The third child, Verna, hasn't been seen for 12 years but shock waves are felt when she returns to attend the memorial for Jo, the father of her child and the love of her life. He died in an accident during a supposed safety check down the pit at the height of the strike and Verna, who knows too much about shared guilty secrets from the past, is seeking vengeance. The prodigal daughter, she's not.
Richard Cameron's latest play is part-family drama, part-thriller, part- social realist lament for the working man. The metaphor of digging beneath the surface and the recurring images of flowers are slightly obvious attempts to create a structural unity and he does tie elements together with a nice line in tart remarks, but the mix of styles is the key to the play's weakness. His dedication to character provides meaty roles for a generally strong cast but deals a blow to pacing that even Simon Usher's alert direction cannot overcome. The flashback scenes are clumsy and don't help the much- needed forward momentum while other scenes, however well played, are often there simply to pass plot points between characters.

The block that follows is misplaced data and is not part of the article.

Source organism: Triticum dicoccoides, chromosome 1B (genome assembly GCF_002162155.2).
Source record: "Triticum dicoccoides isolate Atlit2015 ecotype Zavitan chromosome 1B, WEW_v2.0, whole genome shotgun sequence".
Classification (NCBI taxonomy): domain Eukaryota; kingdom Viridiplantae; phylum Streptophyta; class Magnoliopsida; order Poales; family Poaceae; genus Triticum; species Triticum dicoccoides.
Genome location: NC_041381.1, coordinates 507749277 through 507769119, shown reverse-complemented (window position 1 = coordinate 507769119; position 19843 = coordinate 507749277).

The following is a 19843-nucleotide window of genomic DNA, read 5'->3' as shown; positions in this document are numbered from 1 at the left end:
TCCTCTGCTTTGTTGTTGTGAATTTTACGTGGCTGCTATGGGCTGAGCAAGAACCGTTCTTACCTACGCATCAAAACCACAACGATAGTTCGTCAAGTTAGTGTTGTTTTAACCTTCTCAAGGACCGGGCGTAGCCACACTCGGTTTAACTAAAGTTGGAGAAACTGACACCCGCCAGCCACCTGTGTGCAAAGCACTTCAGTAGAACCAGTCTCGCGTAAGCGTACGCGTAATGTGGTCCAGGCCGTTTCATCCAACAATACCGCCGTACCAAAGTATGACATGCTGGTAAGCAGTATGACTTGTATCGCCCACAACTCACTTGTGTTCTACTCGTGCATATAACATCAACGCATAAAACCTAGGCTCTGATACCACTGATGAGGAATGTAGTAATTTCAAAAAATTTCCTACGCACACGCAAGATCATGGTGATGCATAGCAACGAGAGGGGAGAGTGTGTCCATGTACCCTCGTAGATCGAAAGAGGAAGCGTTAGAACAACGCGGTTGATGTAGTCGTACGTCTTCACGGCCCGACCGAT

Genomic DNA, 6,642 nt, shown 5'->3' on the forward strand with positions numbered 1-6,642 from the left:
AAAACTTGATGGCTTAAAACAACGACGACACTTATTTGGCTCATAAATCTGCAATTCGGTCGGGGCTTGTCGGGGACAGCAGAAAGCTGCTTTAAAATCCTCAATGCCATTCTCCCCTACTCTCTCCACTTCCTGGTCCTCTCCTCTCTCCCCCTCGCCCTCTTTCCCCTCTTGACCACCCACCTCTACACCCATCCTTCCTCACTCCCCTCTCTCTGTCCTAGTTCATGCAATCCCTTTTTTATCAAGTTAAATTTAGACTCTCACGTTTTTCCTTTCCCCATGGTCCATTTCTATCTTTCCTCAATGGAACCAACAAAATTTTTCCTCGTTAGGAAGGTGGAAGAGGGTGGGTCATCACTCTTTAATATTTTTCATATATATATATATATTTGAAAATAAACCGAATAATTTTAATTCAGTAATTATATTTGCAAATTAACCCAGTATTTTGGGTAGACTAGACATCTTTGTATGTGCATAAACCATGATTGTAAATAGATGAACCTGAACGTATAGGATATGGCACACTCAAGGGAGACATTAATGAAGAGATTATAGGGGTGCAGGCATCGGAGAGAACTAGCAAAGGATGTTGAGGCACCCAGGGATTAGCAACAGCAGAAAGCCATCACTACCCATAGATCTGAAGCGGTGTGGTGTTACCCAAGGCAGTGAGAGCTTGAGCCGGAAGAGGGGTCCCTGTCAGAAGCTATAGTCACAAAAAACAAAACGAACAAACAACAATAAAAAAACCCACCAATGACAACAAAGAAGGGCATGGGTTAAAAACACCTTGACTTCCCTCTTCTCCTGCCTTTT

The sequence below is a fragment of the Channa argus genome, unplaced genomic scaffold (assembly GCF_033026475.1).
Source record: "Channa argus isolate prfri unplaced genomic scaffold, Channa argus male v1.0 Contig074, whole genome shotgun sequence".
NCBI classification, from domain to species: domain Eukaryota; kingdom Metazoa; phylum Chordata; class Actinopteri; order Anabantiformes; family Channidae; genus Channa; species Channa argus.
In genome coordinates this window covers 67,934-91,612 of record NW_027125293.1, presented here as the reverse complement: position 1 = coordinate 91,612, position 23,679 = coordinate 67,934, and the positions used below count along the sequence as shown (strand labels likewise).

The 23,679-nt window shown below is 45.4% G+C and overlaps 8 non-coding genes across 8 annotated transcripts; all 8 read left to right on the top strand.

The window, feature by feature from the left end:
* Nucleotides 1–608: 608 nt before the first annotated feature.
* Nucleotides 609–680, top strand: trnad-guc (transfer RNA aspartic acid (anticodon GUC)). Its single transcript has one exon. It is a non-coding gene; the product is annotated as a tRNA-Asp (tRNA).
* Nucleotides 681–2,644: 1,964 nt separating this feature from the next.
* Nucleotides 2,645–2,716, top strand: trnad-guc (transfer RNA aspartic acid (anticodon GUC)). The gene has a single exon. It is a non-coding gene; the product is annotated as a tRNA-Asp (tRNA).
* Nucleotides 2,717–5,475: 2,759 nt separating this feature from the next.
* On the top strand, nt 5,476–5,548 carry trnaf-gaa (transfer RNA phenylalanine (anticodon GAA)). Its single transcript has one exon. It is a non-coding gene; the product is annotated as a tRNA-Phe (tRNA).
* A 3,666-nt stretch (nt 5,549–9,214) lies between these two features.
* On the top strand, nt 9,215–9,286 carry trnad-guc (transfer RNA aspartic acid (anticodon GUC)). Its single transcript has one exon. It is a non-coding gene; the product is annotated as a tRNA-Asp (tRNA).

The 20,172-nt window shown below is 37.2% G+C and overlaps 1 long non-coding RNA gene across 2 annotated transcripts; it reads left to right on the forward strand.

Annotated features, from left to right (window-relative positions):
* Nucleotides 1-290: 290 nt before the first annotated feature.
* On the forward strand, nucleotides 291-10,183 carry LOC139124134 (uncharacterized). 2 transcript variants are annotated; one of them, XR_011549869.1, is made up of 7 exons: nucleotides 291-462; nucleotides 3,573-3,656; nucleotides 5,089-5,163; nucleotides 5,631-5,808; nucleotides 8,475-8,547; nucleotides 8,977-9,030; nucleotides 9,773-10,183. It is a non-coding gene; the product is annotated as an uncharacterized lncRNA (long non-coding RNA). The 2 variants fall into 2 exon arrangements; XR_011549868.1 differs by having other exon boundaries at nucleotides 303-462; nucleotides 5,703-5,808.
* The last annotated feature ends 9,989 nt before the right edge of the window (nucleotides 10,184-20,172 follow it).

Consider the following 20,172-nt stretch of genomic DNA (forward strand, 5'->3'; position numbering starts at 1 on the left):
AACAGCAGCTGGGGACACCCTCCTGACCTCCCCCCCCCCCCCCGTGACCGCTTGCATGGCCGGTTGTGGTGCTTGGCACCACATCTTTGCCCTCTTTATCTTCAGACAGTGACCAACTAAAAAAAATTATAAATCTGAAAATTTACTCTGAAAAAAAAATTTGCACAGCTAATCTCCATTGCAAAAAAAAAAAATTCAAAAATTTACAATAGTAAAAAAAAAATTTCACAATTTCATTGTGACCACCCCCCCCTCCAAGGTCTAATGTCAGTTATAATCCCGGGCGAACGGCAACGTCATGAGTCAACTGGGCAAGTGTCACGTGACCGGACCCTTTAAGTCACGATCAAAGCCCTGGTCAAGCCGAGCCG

The second half is more successful. The explosive confrontation between the powerfully convinced Marion Bailey as Verna and loudmouthed Earl (excellent Andrew Dunn, rising from dismissive anger to rattled passion) is an exciting synthesis of all of Cameron's ideas but, elsewhere, the thriller aspect - mixed motives and mysterious mendacity during the miners' strike - veers towards soap opera, using threatening melodramatic curtain lines such as "You've started something now". The rambling construction makes you wish he'd go the whole hog but his over-plotted play shies away from a slap-bang denouement and leaves you peculiarly unsatisfied.
It's wonderful to have the Bush Theatre and its impressive, searching new-writing policy back again but the new season opener is a disappointment. Anthony Lamble's garden set is a wonder and the production has moments of undeniable power, but this is not Cameron at his best. It's a great relief to see a man writing a play so resolutely centred around women, and the depiction of diluted lives built on lies, or at best half-truths, is theoretically moving but you end up applauding the intentions rather than the earnest achievement.
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